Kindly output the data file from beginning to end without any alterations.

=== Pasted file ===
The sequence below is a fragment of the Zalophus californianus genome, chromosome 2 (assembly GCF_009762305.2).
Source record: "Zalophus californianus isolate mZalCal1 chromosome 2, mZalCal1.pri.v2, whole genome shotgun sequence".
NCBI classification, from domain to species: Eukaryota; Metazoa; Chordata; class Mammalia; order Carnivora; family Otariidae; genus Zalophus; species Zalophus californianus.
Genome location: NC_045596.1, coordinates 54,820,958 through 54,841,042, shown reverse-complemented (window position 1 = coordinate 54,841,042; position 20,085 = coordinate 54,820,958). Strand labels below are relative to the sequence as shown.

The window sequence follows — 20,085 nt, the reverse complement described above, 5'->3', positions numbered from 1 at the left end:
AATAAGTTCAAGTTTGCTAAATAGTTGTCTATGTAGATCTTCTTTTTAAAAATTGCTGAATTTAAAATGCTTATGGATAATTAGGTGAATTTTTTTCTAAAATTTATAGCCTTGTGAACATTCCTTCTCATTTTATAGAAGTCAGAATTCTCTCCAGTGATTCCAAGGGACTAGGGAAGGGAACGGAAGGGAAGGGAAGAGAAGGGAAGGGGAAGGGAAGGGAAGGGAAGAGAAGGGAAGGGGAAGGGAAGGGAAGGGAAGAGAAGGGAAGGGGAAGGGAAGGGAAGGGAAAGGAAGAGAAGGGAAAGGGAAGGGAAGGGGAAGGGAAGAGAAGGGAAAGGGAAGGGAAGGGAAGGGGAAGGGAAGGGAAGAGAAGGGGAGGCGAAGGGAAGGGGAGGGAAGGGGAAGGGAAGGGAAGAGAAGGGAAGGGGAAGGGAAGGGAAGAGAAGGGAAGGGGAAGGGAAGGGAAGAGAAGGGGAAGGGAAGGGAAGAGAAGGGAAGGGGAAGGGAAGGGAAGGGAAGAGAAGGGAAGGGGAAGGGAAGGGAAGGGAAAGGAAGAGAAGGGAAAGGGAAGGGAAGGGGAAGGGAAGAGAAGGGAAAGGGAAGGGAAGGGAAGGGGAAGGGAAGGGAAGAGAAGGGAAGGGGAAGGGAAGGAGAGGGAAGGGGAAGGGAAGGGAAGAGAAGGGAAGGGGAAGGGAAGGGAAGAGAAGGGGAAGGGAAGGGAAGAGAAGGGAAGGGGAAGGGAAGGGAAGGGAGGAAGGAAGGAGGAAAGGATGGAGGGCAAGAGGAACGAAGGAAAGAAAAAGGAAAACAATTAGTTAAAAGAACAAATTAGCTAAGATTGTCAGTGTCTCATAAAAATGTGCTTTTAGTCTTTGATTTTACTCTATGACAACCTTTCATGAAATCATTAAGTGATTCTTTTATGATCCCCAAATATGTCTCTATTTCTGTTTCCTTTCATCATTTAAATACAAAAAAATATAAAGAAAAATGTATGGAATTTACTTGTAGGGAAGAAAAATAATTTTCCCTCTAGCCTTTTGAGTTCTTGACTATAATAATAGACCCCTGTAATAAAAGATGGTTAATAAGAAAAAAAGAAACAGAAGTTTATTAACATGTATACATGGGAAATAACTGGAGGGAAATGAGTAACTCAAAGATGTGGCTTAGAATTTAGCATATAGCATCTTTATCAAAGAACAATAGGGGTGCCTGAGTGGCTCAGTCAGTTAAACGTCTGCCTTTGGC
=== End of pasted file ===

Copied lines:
The sequence below is a fragment of the Zalophus californianus genome, chromosome 2 (assembly GCF_009762305.2).
Source record: "Zalophus californianus isolate mZalCal1 chromosome 2, mZalCal1.pri.v2, whole genome shotgun sequence".
NCBI classification, from domain to species: Eukaryota; Metazoa; Chordata; class Mammalia; order Carnivora; family Otariidae; genus Zalophus; species Zalophus californianus.
Genome location: NC_045596.1, coordinates 54,820,958 through 54,841,042, shown reverse-complemented (window position 1 = coordinate 54,841,042; position 20,085 = coordinate 54,820,958). Strand labels below are relative to the sequence as shown.

The window sequence follows — 20,085 nt, the reverse complement described above, 5'->3', positions numbered from 1 at the left end:
AATAAGTTCAAGTTTGCTAAATAGTTGTCTATGTAGATCTTCTTTTTAAAAATTGCTGAATTTAAAATGCTTATGGATAATTAGGTGAATTTTTTTCTAAAATTTATAGCCTTGTGAACATTCCTTCTCATTTTATAGAAGTCAGAATTCTCTCCAGTGATTCCAAGGGACTAGGGAAGGGAACGGAAGGGAAGGGAAGAGAAGGGAAGGGGAAGGGAAGGGAAGGGAAGAGAAGGGAAGGGGAAGGGAAGGGAAGGGAAGAGAAGGGAAGGGGAAGGGAAGGGAAGGGAAAGGAAGAGAAGGGAAAGGGAAGGGAAGGGGAAGGGAAGAGAAGGGAAAGGGAAGGGAAGGGAAGGGGAAGGGAAGGGAAGAGAAGGGGAGGCGAAGGGAAGGGGAGGGAAGGGGAAGGGAAGGGAAGAGAAGGGAAGGGGAAGGGAAGGGAAGAGAAGGGAAGGGGAAGGGAAGGGAAGAGAAGGGGAAGGGAAGGGAAGAGAAGGGAAGGGGAAGGGAAGGGAAGGGAAGAGAAGGGAAGGGGAAGGGAAGGGAAGGGAAAGGAAGAGAAGGGAAAGGGAAGGGAAGGGGAAGGGAAGAGAAGGGAAAGGGAAGGGAAGGGAAGGGGAAGGGAAGGGAAGAGAAGGGAAGGGGAAGGGAAGGAGAGGGAAGGGGAAGGGAAGGGAAGAGAAGGGAAGGGGAAGGGAAGGGAAGAGAAGGGGAAGGGAAGGGAAGAGAAGGGAAGGGGAAGGGAAGGGAAGGGAGGAAGGAAGGAGGAAAGGATGGAGGGCAAGAGGAACGAAGGAAAGAAAAAGGAAAACAATTAGTTAAAAGAACAAATTAGCTAAGATTGTCAGTGTCTCATAAAAATGTGCTTTTAGTCTTTGATTTTACTCTATGACAACCTTTCATGAAATCATTAAGTGATTCTTTTATGATCCCCAAATATGTCTCTATTTCTGTTTCCTTTCATCATTTAAATACAAAAAAATATAAAGAAAAATGTATGGAATTTACTTGTAGGGAAGAAAAATAATTTTCCCTCTAGCCTTTTGAGTTCTTGACTATAATAATAGACCCCTGTAATAAAAGATGGTTAATAAGAAAAAAAGAAACAGAAGTTTATTAACATGTATACATGGGAAATAACTGGAGGGAAATGAGTAACTCAAAGATGTGGCTTAGAATTTAGCATATAGCATCTTTATCAAAGAACAATAGGGGTGCCTGAGTGGCTCAGTCAGTTAAACGTCTGCCTTTGGC